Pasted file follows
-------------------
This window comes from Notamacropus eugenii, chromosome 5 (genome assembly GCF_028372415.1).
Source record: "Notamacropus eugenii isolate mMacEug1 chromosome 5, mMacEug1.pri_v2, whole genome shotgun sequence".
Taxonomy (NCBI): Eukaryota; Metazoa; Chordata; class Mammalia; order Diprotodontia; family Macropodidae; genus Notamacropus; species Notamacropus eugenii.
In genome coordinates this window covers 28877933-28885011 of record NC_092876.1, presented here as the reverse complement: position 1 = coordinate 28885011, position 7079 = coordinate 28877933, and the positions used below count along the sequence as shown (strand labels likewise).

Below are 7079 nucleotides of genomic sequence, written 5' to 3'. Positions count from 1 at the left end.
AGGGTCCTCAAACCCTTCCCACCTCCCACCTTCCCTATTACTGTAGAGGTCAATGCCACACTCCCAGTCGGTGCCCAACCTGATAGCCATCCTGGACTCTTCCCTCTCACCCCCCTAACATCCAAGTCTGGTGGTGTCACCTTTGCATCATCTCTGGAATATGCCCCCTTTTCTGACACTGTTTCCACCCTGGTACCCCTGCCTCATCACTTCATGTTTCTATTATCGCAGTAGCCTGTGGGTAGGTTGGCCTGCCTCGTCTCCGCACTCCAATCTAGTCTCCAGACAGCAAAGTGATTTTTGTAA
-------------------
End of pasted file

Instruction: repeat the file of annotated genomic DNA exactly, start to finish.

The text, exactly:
This window comes from Notamacropus eugenii, chromosome 5 (genome assembly GCF_028372415.1).
Source record: "Notamacropus eugenii isolate mMacEug1 chromosome 5, mMacEug1.pri_v2, whole genome shotgun sequence".
Taxonomy (NCBI): Eukaryota; Metazoa; Chordata; class Mammalia; order Diprotodontia; family Macropodidae; genus Notamacropus; species Notamacropus eugenii.
In genome coordinates this window covers 28877933-28885011 of record NC_092876.1, presented here as the reverse complement: position 1 = coordinate 28885011, position 7079 = coordinate 28877933, and the positions used below count along the sequence as shown (strand labels likewise).

Below are 7079 nucleotides of genomic sequence, written 5' to 3'. Positions count from 1 at the left end.
AGGGTCCTCAAACCCTTCCCACCTCCCACCTTCCCTATTACTGTAGAGGTCAATGCCACACTCCCAGTCGGTGCCCAACCTGATAGCCATCCTGGACTCTTCCCTCTCACCCCCCTAACATCCAAGTCTGGTGGTGTCACCTTTGCATCATCTCTGGAATATGCCCCCTTTTCTGACACTGTTTCCACCCTGGTACCCCTGCCTCATCACTTCATGTTTCTATTATCGCAGTAGCCTGTGGGTAGGTTGGCCTGCCTCGTCTCCGCACTCCAATCTAGTCTCCAGACAGCAAAGTGATTTTTGTAA